In its judgment of 24 September 2019, the GC confirmed the Commission’s statements on a number of grounds, validating notably the Commission’s methodology not to take into account the specific Luxembourg provisions relating to group companies engaged in financing activities and to examine the tax ruling using methodological standards for determining taxable profit that do not appear in national legislation.1

The Judgment

The CJEU recalled that the classification of a national measure as State aid requires the fulfillment of four conditions, among which is that the intervention by the State or through State resources must confer a selective advantage on the beneficiary. For purposes of analyzing if a national tax measure is selective, the Commission must carry out a two-step analysis that consists first in identifying the reference system, i.e., the tax system normally applicable in the Member State concerned, and subsequently in demonstrating that the tax measure at issue derogates from that reference system by differentiating between undertakings which, in the light of the objective pursued by the normal tax regime, are in a comparable factual and legal situation.

The CJEU noted that Luxembourg law incorporated specific rules which apply to companies belonging to the same MNE group and that carry on intra-group financing activities. More specifically, article 164(3) of the Income Tax Law established the arm’s-length principle under Luxembourg law, according to which intra-group transactions are to be remunerated as if they had been agreed to by independent companies (stand-alone companies) negotiating under comparable circumstances at arm’s length. In addition, Circular No 164/2 of 28 January 2011 explained how to determine an arm’s-length remuneration specifically in the case of intra-group financing companies.

The CJEU also observed that the Commission considered that these specific rules were not to be considered, asserting that the general Luxembourg corporate income tax system, which pursues the objective of taxing the profits of all resident companies without distinguishing between companies belonging to an MNE group and stand-alone companies, should be considered as the reference system. To establish whether the company in question was treated similarly as stand-alone companies, the Commission applied an arm’s-length principle in accordance with the Organisation for Economic Co-operation and Development (OECD) Transfer Pricing Guidelines, which was not part of the Luxembourg law and which is different from the principle set forth in national law.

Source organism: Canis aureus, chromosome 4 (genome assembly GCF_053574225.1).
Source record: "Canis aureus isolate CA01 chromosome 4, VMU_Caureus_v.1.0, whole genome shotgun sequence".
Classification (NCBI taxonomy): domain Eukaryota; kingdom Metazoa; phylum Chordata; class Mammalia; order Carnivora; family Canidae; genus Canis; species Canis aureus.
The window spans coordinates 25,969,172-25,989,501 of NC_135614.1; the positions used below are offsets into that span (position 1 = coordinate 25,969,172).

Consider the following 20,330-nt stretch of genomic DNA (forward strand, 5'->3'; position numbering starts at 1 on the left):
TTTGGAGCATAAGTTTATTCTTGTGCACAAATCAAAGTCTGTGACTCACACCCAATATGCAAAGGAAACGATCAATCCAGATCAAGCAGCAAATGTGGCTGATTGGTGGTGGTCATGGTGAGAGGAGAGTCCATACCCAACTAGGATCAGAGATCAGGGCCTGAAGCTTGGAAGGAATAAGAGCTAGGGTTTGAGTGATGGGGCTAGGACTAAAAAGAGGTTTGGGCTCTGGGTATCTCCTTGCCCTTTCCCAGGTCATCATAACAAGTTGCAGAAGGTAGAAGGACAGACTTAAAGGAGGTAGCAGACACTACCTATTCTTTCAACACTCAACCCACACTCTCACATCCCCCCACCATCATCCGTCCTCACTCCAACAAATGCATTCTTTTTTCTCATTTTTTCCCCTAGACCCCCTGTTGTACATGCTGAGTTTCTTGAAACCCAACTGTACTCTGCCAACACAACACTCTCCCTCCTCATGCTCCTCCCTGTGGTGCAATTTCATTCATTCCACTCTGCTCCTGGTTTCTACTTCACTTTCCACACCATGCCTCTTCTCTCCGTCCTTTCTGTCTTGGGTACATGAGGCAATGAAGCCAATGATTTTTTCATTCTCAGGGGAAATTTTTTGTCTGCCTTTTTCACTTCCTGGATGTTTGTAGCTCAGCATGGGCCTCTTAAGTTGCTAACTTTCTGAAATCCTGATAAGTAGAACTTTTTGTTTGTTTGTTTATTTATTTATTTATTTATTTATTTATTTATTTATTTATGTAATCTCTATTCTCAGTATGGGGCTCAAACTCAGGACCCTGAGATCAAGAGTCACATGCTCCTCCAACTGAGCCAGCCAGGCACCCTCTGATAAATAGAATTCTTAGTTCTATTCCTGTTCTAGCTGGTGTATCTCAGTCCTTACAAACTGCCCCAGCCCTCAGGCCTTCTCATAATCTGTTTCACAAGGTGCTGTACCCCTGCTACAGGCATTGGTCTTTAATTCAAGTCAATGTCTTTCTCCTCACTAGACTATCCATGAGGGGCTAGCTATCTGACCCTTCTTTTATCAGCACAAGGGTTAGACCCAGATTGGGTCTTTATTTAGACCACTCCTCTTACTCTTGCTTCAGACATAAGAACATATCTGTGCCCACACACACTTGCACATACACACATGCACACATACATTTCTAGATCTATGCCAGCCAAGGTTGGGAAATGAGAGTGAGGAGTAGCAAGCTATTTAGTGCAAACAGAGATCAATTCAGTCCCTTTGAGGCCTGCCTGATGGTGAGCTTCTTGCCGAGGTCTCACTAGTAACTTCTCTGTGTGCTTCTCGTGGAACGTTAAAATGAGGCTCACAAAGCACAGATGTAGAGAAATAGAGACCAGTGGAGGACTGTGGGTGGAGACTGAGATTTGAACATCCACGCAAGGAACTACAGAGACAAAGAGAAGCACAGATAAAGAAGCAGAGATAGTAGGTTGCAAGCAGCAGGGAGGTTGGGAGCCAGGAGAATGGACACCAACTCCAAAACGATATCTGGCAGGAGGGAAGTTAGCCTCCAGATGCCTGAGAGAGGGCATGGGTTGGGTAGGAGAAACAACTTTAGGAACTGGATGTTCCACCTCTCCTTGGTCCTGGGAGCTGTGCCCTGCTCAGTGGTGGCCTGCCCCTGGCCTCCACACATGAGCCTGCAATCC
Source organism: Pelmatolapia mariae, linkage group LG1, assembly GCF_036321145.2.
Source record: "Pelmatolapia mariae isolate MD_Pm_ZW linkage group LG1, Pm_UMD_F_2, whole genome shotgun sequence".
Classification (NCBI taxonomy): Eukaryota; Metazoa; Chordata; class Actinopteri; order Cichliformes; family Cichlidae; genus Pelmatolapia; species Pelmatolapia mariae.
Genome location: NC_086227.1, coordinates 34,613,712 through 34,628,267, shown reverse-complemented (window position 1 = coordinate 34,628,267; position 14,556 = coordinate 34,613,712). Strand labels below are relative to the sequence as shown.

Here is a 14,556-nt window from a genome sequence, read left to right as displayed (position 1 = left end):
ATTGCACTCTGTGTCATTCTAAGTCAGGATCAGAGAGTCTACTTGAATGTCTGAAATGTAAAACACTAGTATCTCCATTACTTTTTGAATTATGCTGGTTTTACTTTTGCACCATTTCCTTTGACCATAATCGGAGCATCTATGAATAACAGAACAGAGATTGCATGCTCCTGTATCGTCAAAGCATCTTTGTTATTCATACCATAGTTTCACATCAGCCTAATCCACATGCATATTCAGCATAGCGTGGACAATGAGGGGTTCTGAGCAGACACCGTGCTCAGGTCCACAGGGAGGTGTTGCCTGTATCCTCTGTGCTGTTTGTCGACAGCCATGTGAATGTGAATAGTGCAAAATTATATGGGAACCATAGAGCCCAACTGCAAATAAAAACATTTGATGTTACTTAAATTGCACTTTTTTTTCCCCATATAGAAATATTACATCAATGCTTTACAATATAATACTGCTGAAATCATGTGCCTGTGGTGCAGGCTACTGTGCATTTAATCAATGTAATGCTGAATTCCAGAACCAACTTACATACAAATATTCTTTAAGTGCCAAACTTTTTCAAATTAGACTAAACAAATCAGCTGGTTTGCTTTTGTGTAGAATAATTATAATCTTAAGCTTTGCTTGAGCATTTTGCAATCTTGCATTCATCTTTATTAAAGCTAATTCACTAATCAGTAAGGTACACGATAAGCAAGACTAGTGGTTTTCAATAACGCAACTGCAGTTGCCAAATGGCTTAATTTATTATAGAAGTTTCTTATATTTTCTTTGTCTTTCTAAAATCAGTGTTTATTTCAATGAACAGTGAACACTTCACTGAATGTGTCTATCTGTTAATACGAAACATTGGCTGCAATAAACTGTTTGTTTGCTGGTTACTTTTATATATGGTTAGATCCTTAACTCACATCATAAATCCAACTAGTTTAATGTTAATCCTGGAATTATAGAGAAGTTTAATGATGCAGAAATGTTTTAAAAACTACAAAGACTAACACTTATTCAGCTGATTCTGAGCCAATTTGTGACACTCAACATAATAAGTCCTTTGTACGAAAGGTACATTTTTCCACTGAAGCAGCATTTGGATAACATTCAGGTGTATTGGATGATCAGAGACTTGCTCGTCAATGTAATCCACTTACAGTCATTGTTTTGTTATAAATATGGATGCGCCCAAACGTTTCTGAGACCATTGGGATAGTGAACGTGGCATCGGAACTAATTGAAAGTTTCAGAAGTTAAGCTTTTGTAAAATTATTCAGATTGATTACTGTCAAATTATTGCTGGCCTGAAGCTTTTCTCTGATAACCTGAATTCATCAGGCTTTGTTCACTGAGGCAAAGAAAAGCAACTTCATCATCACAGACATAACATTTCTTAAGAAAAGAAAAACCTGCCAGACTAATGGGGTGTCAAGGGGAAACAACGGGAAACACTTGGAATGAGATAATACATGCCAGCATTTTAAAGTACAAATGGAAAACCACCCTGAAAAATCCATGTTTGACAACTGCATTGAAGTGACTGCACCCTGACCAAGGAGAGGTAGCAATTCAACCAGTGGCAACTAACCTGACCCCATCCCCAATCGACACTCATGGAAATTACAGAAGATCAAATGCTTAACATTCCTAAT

The CJEU held that Member States are entitled to exercise their own competence in the matter of direct taxation in matters for which there is no harmonization of EU law, which is the case in direct tax, including transfer pricing matters. The OECD Transfer Pricing Guidelines provide for several methods for approximating an arm’s-length pricing of transactions and profit allocation between companies of the same corporate group, and they are used by many national tax authorities in the preparation and control of transfer prices. Nevertheless, the CJEU noted that there are significant differences on how the different EU Member States apply these methods. Therefore, by virtue of the principle of legality of taxation according to which a taxable person must be in a position to foresee and calculate the amount of tax due and determine the point at which it becomes payable, the OECD Transfer Pricing Guidelines can only be taken into account in the examination of the existence of a selective advantage if a national system makes explicit reference to them.